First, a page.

They are those that survive not only as beautiful objects but as testaments of the history of cultures, achievements that testify to the nature of society that produced them. In effect, these achievements are never wholly the work of individuals but of society. .
Up to the 18th century and well into the 19th century, architectural works reflected the deeply religious culture of human society. The noblest works were temples, mosques, and chapels. Architecture also helped to underscore and define the hierarchy prevalent in those times through the palaces and gardens created for people of ‘royal’ blood. By the turn of the 19th century, however, society began to transform because of the Industrial Revolution.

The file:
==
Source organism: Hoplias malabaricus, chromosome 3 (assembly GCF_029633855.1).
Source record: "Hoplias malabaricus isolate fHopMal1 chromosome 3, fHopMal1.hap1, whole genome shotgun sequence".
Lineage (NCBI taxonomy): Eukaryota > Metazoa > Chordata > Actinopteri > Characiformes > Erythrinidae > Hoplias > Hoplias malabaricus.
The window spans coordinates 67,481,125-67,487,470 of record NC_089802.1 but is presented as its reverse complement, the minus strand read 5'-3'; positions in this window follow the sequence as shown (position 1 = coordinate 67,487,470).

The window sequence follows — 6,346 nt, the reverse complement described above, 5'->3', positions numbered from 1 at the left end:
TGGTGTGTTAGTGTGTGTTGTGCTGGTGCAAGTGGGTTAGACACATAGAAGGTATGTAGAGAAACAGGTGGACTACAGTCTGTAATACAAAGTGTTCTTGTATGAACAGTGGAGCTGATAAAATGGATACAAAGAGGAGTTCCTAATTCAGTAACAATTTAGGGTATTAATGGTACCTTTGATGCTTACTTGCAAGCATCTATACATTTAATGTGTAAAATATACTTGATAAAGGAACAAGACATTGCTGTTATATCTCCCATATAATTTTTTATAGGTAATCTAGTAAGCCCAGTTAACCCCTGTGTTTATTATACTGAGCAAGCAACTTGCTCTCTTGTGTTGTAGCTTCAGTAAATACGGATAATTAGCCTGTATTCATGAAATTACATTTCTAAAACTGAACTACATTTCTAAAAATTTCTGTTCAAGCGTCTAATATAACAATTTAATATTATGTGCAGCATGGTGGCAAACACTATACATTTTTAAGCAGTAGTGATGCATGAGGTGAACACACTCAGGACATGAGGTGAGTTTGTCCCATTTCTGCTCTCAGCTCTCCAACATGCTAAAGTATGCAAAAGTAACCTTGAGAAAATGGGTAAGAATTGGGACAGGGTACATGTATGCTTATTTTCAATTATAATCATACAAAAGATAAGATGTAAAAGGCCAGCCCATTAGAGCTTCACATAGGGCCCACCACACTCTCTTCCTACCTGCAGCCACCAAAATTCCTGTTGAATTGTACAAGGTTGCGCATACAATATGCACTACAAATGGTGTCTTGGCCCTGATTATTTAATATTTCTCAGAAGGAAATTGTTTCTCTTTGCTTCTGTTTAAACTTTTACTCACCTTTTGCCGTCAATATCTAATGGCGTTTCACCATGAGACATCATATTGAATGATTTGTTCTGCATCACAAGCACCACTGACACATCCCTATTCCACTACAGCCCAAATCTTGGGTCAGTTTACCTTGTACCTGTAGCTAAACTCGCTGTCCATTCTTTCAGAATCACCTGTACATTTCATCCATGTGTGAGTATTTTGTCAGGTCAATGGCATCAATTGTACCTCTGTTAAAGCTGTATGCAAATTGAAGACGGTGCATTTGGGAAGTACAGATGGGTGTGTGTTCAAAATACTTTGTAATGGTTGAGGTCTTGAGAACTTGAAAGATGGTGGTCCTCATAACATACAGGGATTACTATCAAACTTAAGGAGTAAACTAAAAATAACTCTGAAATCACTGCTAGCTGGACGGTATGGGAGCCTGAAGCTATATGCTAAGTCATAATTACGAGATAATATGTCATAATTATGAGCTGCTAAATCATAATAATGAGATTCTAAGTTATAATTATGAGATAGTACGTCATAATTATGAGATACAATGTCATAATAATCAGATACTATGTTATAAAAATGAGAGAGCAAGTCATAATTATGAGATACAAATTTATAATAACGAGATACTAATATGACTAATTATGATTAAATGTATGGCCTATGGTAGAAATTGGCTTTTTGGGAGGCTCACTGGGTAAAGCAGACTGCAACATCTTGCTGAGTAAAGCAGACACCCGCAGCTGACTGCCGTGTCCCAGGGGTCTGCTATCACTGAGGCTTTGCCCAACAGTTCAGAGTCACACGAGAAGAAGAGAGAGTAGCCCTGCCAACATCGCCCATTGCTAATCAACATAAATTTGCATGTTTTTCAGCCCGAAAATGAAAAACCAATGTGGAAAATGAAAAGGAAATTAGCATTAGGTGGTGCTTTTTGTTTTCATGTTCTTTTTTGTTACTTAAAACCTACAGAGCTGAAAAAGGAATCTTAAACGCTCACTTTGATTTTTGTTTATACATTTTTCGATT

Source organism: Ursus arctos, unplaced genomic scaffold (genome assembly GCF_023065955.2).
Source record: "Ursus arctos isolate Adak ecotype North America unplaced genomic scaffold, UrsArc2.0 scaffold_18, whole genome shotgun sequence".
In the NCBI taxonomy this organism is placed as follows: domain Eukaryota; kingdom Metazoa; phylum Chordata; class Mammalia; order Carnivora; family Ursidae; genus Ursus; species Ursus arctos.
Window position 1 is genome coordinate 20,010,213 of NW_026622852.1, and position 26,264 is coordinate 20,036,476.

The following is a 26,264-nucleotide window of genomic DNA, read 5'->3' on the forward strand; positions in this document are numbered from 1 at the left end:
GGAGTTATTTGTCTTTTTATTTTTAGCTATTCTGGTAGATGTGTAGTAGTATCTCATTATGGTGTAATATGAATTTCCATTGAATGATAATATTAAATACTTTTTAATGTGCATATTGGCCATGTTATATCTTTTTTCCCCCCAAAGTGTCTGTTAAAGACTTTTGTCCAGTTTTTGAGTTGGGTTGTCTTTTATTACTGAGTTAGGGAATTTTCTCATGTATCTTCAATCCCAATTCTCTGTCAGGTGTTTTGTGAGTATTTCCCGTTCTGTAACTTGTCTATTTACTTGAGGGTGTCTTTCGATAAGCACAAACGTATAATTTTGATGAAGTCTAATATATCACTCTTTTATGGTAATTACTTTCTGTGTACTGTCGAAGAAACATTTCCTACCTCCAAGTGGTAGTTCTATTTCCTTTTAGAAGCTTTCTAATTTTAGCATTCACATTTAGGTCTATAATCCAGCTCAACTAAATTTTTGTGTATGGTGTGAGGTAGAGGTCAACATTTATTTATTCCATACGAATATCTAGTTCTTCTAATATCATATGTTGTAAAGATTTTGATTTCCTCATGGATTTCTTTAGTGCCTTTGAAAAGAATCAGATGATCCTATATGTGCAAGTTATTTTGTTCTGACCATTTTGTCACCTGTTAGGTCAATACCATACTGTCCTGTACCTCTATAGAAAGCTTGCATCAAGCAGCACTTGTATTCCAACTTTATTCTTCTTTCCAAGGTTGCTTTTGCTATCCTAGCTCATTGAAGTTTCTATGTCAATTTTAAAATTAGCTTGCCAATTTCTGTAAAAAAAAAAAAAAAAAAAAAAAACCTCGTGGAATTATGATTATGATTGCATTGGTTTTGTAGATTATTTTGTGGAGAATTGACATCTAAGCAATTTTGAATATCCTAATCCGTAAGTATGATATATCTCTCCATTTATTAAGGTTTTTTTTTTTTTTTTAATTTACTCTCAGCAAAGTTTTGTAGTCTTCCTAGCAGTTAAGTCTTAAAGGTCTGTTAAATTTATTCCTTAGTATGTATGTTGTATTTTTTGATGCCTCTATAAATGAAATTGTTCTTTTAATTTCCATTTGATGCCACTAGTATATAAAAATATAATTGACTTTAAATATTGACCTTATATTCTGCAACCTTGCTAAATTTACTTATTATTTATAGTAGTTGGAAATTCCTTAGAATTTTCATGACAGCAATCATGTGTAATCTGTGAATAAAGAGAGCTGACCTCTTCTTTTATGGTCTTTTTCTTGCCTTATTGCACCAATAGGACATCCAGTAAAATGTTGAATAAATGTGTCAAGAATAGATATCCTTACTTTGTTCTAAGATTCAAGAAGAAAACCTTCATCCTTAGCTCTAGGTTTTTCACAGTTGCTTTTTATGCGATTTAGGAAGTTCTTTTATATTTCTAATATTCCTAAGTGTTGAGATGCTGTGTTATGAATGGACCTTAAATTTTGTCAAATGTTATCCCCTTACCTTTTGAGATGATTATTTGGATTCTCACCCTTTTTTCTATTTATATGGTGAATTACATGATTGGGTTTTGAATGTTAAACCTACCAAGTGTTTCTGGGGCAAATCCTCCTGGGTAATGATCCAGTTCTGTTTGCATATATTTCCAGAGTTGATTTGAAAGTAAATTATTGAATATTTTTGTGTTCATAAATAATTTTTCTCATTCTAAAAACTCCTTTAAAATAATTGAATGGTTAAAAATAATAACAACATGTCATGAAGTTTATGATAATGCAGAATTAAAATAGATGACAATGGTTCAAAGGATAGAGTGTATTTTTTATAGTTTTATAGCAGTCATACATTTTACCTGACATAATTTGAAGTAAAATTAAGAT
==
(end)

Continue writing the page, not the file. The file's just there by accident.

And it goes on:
The Industrial Revolution brought forth a multitude of advances. Guilds were replaced with factories. Wooden craft became almost obsolete as machines provided more efficiency. Developments with technology and materials were fast-paced. Modern architecture sought to reflect these developments as they felt that the 18th and early 19th-century architecture borrowed too heavily from the past or were too picturesque and eclectic. As the 20th century began, architects sought to invent architecture that would reflect the power of the machines and capture and convey its sleekness and energy. In this paper, we will see how architects came to envision a society where machines play an integral part of daily living in an urban city. Architects also sought to experiment with new ideas involving two materials- iron and concrete. Developments in these two materials actually formed the technological basis of modern architecture. Iron and concrete enabled construction previously unheard of one of which is the modular, detachable rooms forming a residential building in Japan to be shown and illustrated in the paper.